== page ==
never reached him. The enemy's fire was so well directed I found it necessary to separate Poague's two guns, placing one some distance on left, ordering Funk's regiment to follow the movement. Here the fire was resumed. The enemy soon placed a battery of two pieces in front and in a commanding position. I sent Lieutenant Garnett, and afterward Captain Poague, to look for a position neared and more desirable, but none could be found unless the enemy were driven off. I then learned his skirmishers were advancing, and ordered Funk's regiment forward to support extreme left of line, at same time sending to General Jackson for re-enforcements, being greatly outnumbered. Colonel H. T. Hays soon reported to me with the Seventh Louisiana Regiment. I directed him to take position on the right of Funk's, and ordered Grigsby's regiment up, placing it on the right of Hays'.
This line under Hays I ordered to move forward, drive the enemy from his position, and carry his battery at the point of the bayonet. I at the same time directed the remainder of Poague's and a section of Carpenter's battery-the latter having reported it impossible to get through the thick woods or find any position-to be advanced. Colonel Hays moved his command forward in gallant style with a cheer. Seeing his movement I advanced with the artillery, placing the guns in battery just in rear of Hays' line, which I found had been halted behind a fence, the enemy being in such strong force and pouring in such a heavy fire of artillery and rifles. I then sent for re-enforcements, but received none. The men stood it boldly for some time and fought gallantly-many until all their cartridges were gone. Captain Raine reported with two pieces of artillery, one, however, without any cannoneers; this piece I sent from the field, the other being brought into action. I had directed Captain Poague to move with a Parrott gun to the right, and sent Lieutenant Garnett to Carpenter to endeavor to place his section so as to enfilade the enemy. The Thirty-first Regiment Virginia Volunteers (Colonel Hoffman) arrived about this time to relieve Colonel Hays, who was ordered to join his brigade. This change it was impossible to effect, and I held Colonel Hoffman in rear of the batteries for their security, as the infantry line began to waver under the storm of shot, shell, and balls which was being rained upon them. The batteries were moved to rear and I tried totally the men, placing Hoffman's regiment in line on which to rally; here I partially succeeded, but the enemy so greatly outnumbered us, and, getting within such easy range, thinned our ranks so terribly, that it was impossible to rally them for some time, though I was most ably assisted in my endeavors by my staff, the gallant Hays, Grigsby, Funk, Major William (Fifth Regiment), Captains Nadenbousch (Second), and Burke (Fifth Regiment); these came particularly under my observation, though doubtless others did their duty as nobly and bravely. Here one piece of Poague's, I regret to say, fell into the enemy's hands, I having ordered it to halt and fire on his advancing column, where it was disabled, as shown in Poague's report.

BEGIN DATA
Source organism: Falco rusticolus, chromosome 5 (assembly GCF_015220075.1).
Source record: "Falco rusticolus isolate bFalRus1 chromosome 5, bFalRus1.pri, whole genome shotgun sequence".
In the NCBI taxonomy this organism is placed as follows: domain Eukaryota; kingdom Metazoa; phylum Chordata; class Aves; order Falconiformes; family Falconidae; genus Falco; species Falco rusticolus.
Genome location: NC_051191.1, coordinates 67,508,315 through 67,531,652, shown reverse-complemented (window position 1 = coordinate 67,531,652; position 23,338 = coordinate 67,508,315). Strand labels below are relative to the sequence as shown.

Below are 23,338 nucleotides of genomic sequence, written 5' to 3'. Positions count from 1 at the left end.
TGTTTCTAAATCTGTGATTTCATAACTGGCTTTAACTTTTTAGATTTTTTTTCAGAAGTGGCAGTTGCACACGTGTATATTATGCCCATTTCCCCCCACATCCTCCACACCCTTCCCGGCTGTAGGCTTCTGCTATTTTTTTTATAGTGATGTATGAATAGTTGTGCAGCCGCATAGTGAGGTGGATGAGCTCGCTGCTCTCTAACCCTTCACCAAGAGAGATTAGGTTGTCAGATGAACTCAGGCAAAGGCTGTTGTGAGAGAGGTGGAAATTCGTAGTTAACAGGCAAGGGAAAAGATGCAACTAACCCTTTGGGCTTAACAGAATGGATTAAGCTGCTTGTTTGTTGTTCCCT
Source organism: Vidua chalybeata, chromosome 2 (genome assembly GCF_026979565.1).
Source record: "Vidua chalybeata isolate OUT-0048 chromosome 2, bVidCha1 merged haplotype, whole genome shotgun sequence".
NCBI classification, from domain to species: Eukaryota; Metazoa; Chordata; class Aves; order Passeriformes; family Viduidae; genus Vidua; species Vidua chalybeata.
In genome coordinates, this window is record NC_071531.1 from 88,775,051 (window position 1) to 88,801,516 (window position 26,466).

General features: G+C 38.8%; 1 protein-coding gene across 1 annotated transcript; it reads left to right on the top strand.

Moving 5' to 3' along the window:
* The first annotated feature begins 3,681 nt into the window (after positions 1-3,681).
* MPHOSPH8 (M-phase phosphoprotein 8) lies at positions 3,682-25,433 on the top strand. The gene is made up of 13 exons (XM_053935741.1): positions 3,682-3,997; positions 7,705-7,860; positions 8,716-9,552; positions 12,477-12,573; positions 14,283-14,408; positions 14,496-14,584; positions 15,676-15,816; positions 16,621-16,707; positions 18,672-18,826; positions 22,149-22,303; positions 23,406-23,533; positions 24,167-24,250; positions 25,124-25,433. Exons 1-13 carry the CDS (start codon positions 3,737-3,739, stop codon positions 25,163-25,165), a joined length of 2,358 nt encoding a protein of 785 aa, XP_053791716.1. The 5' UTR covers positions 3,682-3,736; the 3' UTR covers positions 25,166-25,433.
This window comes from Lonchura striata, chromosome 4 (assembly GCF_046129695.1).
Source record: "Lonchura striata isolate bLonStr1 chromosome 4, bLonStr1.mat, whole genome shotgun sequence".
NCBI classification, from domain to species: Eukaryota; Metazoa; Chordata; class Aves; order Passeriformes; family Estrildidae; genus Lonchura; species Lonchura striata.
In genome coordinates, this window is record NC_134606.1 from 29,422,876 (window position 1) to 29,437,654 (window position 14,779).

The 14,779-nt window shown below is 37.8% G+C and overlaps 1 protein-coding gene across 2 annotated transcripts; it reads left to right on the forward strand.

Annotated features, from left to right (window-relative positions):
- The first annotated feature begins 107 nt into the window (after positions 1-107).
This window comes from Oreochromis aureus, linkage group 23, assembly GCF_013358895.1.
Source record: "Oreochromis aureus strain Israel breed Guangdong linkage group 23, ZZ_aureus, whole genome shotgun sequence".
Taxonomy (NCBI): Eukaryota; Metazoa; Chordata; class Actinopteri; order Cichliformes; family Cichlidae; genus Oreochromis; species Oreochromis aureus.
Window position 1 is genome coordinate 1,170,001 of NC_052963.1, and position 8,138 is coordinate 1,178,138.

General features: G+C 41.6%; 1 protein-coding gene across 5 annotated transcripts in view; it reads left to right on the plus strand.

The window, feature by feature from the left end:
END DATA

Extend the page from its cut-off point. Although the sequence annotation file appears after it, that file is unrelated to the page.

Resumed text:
I still endeavored to rally the remainder of this force, and succeeded in getting the Seventh Louisiana, under Major Penn, the colonel and lieutenant-colonel both being wounded, and Fifth Regiment, under Funk. I placed two pieces of Poague's battery in the position previously occupied, and again opened fire on the enemy, he having halted in his advance. A sharp fire from the wood on [the] right told General Taylor's and Allen's forces were engaged. I directed the Parrott gun on the enemy's battery, which was now turned on those forces. I was gratified to learn from General Taylor this fire was of service to him.